Introducing Eggs and Peanuts Early Might Decrease Allergies
Allergies are a concern for many parents and for good reason — allergies have been on the rise for children, without any real known reason why. Doctors are still not sure if allergies are actually increasing or if we are simply better at recognizing them, or if it's some combination of both factors.
With allergies such a big part of so many families' lives now, parents who are welcoming a new baby or recently had a baby may wonder if there is anything that they can do to decrease their baby's risk of developing allergies.
Some doctors may advise early allergy testing if there are siblings or known allergies in other family members and some may say that avoiding certain types of allergens while pregnant or breastfeeding might help, but there isn't anything that has been found proven to significantly reduce anyone's risk of allergies just yet.
Until now, that is.
Now, a new study out of Canada found that introducing eggs and peanuts to infants earlier, rather than waiting, might actually reduce the risk of them developing allergies.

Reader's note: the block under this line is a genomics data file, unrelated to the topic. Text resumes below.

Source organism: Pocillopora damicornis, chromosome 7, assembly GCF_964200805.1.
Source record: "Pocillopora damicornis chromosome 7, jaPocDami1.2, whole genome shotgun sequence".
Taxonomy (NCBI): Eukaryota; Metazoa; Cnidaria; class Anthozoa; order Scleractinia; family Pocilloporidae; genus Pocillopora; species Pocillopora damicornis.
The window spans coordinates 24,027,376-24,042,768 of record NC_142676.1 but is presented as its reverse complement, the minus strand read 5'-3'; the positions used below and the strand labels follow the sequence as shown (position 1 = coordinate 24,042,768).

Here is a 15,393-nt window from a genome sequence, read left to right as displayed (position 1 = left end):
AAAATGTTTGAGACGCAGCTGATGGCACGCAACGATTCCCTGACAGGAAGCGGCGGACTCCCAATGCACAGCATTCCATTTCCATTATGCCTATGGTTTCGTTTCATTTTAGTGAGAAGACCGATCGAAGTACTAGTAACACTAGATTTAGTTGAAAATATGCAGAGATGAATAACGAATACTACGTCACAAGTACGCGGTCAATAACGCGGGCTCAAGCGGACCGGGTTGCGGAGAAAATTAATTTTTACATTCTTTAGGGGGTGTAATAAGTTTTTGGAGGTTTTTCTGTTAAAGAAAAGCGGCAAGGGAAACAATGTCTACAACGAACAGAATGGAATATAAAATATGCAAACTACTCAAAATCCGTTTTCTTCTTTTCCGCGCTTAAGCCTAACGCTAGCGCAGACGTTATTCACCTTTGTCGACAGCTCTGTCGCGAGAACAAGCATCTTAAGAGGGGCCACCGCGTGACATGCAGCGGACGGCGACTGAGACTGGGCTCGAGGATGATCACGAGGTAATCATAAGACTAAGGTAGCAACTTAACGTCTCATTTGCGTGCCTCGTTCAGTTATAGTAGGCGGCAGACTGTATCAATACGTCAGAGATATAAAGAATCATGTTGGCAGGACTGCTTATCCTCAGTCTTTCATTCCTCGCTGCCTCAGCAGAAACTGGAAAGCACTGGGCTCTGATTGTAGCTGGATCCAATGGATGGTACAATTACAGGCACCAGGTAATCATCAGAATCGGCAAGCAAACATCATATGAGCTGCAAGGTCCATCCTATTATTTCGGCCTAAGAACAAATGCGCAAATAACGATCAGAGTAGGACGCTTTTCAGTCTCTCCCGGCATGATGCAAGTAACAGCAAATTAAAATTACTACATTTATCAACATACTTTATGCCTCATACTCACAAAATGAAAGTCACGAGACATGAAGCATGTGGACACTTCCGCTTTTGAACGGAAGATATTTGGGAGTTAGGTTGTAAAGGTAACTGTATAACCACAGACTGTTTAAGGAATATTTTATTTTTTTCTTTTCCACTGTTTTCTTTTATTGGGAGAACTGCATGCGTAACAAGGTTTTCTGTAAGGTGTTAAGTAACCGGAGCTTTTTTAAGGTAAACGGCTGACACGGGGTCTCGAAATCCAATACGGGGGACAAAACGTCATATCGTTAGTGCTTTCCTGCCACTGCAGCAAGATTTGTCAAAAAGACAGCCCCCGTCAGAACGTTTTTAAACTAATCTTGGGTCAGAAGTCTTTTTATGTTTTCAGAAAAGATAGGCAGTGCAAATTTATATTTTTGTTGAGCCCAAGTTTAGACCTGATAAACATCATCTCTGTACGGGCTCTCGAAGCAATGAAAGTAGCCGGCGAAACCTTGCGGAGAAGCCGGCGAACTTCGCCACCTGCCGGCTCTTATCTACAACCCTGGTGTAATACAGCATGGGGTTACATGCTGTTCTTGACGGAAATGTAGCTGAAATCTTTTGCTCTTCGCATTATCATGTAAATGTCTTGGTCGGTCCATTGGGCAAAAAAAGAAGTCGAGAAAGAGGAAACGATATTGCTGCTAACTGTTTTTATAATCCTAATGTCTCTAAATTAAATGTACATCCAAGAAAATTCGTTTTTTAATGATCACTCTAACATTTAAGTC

Imperial College London looked at data from 146 studies involving over 200,000 children to do a really in-depth analysis of the available information on egg and peanut allergies and found something surprising:
Introducing both eggs and peanuts earlier than previously thought best is associated with lower rates of allergies. They found that:
- Introducing eggs between the ages of four and six months was associated with a 40 percent reduced risk of egg allergies when compared to kids who didn't have eggs until later in life.
- Introducing peanut products between four and eleven months was associated with a whopping 70 percent reduction in peanut allergies.
Those numbers are definitely interesting and may point to the importance of introducing allergens at the right time in a baby's development in the immune system. A word of caution, however: the study didn't say how many babies developed life-threatening anaphylactic reactions from being fed the allergens early in life, so it's important to realize that simply introducing eggs or peanuts early does not mean your baby will be automatically protected.
So what does a study like this mean? It means that unless your doctor advises you otherwise, there is no reason to delay introducing common allergenic foods, including eggs and peanuts, to your baby when he or she is ready to start solid foods. If there are known allergies in your family, be sure to talk to your doctor and have a plan in place if your baby does develop a reaction when you first introduce eggs and peanuts.
How early do you plan on introducing eggs and peanuts?